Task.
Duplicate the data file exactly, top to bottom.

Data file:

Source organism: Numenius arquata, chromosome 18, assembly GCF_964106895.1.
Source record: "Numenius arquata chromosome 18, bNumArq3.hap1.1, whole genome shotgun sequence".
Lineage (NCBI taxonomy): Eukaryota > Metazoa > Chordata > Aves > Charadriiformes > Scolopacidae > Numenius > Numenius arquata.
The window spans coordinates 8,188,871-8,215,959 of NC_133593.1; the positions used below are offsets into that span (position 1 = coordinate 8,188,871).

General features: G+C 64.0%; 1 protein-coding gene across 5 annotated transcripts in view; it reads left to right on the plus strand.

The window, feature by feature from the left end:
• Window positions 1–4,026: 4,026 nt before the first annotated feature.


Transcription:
Source organism: Numenius arquata, chromosome 18, assembly GCF_964106895.1.
Source record: "Numenius arquata chromosome 18, bNumArq3.hap1.1, whole genome shotgun sequence".
Lineage (NCBI taxonomy): Eukaryota > Metazoa > Chordata > Aves > Charadriiformes > Scolopacidae > Numenius > Numenius arquata.
The window spans coordinates 8,188,871-8,215,959 of NC_133593.1; the positions used below are offsets into that span (position 1 = coordinate 8,188,871).

General features: G+C 64.0%; 1 protein-coding gene across 5 annotated transcripts in view; it reads left to right on the plus strand.

The window, feature by feature from the left end:
• Window positions 1–4,026: 4,026 nt before the first annotated feature.